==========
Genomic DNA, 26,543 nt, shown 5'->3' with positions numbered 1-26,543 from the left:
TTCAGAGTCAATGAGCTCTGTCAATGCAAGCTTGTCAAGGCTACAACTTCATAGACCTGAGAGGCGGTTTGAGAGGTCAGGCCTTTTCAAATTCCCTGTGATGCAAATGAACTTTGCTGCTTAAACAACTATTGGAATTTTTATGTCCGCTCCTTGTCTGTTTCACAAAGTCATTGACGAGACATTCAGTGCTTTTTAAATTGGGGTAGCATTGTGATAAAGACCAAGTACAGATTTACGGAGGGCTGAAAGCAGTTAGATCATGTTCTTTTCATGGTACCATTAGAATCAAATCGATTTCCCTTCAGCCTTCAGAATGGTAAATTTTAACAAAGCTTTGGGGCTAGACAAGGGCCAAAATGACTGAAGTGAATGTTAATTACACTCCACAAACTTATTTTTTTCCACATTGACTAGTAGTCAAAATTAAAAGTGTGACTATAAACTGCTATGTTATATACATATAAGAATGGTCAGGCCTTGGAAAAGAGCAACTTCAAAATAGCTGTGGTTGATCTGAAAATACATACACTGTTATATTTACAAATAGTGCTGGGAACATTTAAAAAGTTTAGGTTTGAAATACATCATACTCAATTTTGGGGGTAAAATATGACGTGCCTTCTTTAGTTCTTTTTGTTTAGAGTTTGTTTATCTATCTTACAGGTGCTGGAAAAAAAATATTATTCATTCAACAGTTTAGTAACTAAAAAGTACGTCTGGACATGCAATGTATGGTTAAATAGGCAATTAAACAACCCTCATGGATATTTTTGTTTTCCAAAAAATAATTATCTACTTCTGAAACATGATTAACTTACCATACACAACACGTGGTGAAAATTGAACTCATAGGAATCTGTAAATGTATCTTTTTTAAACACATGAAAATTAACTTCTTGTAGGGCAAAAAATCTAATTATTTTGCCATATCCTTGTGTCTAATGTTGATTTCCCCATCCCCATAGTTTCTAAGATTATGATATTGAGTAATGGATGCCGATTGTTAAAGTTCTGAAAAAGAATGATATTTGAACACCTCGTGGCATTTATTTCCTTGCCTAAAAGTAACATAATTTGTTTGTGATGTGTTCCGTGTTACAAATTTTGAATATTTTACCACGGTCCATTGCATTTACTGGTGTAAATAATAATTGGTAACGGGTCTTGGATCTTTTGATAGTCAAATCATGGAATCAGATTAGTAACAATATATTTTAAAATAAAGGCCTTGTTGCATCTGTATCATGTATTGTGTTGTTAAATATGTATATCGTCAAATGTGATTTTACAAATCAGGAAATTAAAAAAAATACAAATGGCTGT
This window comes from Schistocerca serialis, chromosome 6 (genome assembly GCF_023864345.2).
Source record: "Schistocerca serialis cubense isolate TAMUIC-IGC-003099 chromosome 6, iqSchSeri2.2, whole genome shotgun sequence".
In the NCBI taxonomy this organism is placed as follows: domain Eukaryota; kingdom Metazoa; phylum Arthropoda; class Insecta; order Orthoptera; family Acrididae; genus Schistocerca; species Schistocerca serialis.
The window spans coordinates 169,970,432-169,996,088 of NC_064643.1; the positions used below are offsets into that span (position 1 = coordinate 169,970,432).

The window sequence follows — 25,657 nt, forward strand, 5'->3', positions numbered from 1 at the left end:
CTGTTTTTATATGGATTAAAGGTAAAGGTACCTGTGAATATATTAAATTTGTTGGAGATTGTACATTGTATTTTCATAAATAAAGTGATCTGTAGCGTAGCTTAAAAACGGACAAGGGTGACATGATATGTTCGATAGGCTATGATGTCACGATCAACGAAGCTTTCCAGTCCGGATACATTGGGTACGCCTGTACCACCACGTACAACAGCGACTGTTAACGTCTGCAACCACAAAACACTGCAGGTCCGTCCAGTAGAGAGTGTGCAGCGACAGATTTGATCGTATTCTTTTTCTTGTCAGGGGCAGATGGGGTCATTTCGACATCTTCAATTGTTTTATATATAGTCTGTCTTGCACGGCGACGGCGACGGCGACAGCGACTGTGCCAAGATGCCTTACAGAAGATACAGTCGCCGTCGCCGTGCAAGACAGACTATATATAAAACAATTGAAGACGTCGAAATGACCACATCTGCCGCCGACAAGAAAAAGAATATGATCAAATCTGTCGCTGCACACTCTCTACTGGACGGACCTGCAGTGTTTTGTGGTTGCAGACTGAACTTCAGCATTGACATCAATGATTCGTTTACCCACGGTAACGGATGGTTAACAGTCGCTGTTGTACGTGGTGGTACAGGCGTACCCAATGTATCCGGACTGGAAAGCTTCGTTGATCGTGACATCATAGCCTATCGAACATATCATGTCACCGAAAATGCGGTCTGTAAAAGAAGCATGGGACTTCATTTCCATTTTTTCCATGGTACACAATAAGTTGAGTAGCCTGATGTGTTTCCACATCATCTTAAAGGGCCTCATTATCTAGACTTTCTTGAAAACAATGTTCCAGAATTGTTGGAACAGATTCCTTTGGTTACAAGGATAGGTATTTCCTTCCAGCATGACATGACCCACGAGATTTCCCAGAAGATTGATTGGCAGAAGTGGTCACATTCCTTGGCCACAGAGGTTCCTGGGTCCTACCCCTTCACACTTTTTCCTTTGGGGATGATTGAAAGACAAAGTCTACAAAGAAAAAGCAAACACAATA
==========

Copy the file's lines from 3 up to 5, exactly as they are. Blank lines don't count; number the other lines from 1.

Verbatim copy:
This window comes from Schistocerca serialis, chromosome 6 (genome assembly GCF_023864345.2).
Source record: "Schistocerca serialis cubense isolate TAMUIC-IGC-003099 chromosome 6, iqSchSeri2.2, whole genome shotgun sequence".
In the NCBI taxonomy this organism is placed as follows: domain Eukaryota; kingdom Metazoa; phylum Arthropoda; class Insecta; order Orthoptera; family Acrididae; genus Schistocerca; species Schistocerca serialis.